Every police administrator in the country and beyond is pondering an appropriate response to the Coronavirus pandemic. Police officers are dying from the virus. Thousands more are out sick.
Crime is moderate or declining “at the moment” for many cities. For some, violence and commercial crime continues. Three out of four Americans are under some form of a state or local lockdown.
Concern is expressed regarding the potential for violence, political extremism, fraud, domestic violence, child abuse, property crime, retail burglary, looting, and theft.
What’s below is an overview of media coverage of national and international crime and responses.
Police Officers Are Sick Or Dying:
According to The Fraternal Order Of Police, 62 (up from 54 when I wrote this) police officers have died from exposure to the Coronavirus, FOP. Thousands more are sick and quarantined.
In New York City, one in six police officers are out sick. In a department of about 36,000 sworn officers, 7,096 — or 19.6% of the uniformed workforce — were out sick on Friday, according to data issued by the NYPD.
The number of LAPD employees who have tested positive for COVID-19 rises. So does the number of officers no longer in quarantine. LOS ANGELES TIMES. New Jersey will allow police recruits, retired officers, to fill gaps left by cops sick or in quarantine. Positive COVID-19 cases continue to rise within the NYPD.
There are dozens of media reports documenting the impact of Coronavirus infected police and correctional officers.
The Shutdown Backlash Is Coming Soon-With A Vengence:
“The Shutdown Backlash Is Coming Soon-With A Vengence” is the title of an article in Politico but there isn’t a word about crime and justice; it focuses on politics and civil liberties.
But we all collectively understand that our national and world society and economies are undergoing profound changes. There are reports that increasing crime is tied to emergence from quarantine.
Every expert from every article I’ve read about the Coronavirus and crime flatly states that violence and crime will return to previous or heightened levels.
Budget Cuts And Law Enforcement-Justice Agencies:
Looking at an analysis of crime and budget impacts on law enforcement from the last recession, it indicates that all agencies will be asked to reduce their budgets due to inadequate tax revenue.
It’s been reported that crime went up for over 40% of cities.
For The Moment, Crime Isn’t Going Up For Most Cities:
Probably the most authoritative report comes from USA Today after analyzing data from fifty-three law enforcement agencies. Crime is down. So are traffic stops. Domestic violence is rising along with noise complaints.
Reports from around the country (and the world) indicate that crime isn’t going up for most (not all) places: Dallas, Portland OR, Philadelphia, Sacramento,
Police chiefs are directing officers not to arrest people for minor offenses and instead cite and release them, the Wall Street Journal reports. The Journal states that arrests are down in cities throughout the country.
But There Is Rising Violence Or Commercial Crime In Some Cities:
Cops across the United States are struggling to maintain law and order as desperate looters and defiant partiers continue to ignore shelter-in-place orders given by their local governments.
Outlets report looting in all forms as small businesses seek innovative ways to protect their possessions and as local governments look to work with private companies to create potential air patrol options.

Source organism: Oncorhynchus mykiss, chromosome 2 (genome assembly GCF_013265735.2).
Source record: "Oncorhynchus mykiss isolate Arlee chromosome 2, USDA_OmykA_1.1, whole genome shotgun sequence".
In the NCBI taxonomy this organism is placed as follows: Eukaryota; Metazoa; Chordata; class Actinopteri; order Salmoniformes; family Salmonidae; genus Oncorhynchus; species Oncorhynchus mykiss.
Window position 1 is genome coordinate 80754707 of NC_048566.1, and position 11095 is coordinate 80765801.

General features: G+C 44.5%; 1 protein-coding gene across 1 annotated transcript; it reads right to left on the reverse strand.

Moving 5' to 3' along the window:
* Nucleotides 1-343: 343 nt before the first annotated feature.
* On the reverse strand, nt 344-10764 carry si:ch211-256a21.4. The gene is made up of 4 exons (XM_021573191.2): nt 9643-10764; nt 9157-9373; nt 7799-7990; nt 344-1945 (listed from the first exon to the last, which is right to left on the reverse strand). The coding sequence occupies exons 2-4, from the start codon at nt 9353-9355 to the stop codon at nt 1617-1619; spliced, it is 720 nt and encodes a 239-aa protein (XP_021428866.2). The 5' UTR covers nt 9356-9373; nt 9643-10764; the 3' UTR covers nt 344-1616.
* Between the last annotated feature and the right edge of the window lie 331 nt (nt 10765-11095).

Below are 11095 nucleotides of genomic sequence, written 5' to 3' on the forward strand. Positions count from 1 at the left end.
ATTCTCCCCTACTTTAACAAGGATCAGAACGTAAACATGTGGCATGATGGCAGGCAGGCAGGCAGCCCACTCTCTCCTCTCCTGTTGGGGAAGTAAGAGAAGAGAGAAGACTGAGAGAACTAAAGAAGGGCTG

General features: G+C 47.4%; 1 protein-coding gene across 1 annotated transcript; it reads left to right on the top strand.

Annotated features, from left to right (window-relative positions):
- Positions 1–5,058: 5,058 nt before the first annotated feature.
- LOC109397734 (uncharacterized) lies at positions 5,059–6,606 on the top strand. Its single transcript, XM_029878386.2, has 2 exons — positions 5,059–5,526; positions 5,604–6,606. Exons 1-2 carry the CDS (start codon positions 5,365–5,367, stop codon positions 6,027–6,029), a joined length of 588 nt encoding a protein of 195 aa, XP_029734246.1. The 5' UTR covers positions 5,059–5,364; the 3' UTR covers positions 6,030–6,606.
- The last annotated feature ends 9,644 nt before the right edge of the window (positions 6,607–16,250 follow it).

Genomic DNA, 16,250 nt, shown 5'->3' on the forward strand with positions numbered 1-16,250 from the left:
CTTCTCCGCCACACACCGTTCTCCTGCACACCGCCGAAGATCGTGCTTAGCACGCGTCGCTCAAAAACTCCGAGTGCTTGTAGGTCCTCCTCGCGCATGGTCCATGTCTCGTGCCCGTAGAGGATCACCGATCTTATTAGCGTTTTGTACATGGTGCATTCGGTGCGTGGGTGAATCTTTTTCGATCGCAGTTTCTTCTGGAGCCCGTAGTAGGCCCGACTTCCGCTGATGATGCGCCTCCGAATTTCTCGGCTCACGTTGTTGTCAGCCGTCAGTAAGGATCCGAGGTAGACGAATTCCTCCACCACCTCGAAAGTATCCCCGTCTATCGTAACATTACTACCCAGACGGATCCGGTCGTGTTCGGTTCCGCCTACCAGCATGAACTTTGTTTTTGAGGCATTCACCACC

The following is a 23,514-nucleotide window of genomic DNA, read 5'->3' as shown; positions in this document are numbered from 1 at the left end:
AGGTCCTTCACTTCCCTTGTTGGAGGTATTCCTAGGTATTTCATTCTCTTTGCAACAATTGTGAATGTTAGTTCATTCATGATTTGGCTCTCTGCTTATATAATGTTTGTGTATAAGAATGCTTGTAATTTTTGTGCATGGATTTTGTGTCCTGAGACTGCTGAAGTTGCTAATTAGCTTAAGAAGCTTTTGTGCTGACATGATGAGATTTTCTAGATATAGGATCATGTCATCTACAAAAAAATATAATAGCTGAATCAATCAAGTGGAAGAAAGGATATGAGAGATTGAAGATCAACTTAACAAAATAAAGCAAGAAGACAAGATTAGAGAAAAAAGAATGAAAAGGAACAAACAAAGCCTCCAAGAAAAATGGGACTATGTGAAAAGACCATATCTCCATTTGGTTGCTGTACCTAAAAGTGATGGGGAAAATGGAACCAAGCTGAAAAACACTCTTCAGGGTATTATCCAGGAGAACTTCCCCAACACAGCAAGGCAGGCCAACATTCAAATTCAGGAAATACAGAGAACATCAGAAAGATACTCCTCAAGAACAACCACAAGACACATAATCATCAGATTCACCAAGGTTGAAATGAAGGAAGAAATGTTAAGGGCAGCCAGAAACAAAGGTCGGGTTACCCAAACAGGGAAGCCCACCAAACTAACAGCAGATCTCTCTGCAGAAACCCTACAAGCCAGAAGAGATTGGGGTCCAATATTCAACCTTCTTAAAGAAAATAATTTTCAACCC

Violent crime has ticked upward in Detroit, just as police there are suffering from a rash of sickness due to COVID-19.
FRESNO, Calif. (KFSN)–Even though the Fresno Police Department says there are far fewer people out during the shelter-in-place order, officers say it’s clear: crime is not staying home.
Officers have been called to 30 more shootings than last year, when no emergency order was issued. Overall, violent crime is slowly rising, and with more than 400 inmates released in Fresno County due to state orders, officers don’t expect their job to get any easier – even when the pandemic ends.
Vancouver, Canada police have arrested 40 suspects in connection with commercial break-and-enters at shops shuttered by COVID-19. The arrests come following an uptick in commercial break-and-enters last month after physical-distancing measures were ordered by health officials in an attempt to halt the spread of the virus.
Most businesses are shut down right now, but the Charlotte-Mecklenburg Police Department said break-ins are spiking across the city. Commercial burglaries are up 13% from this time last year. Commercial robberies jumped 34% in the same time frame.
Officials in Chicago, Illinois, furious about consistent gun violence during the pandemic, plead with residents to stop shooting one another.
Shuttered stores from Boston’s Newbury St. to NYC’s SoHo to Chicago’s Magnificent Mile boarded up their windows in recent weeks. All the goods they’re holding are sitting Dolces for thieves—or so high-end retailers seem to think. In NYC, reports of commercial property burglaries increased 75% annually in the 19-day period ending March 31, per NYPD data.
But the Bling Ring isn’t out of retirement. Thefts actually spiked at essential establishments like grocery stores and restaurants. Burglaries of grocery stores and bodegas rose 400% annually in the March 12–31 period. Thefts at restaurants nearly doubled in the same period.
Most thieves pilfered cash, electronics, and consumables like food and alcohol—not luxury handbags, according to the Morning Brew .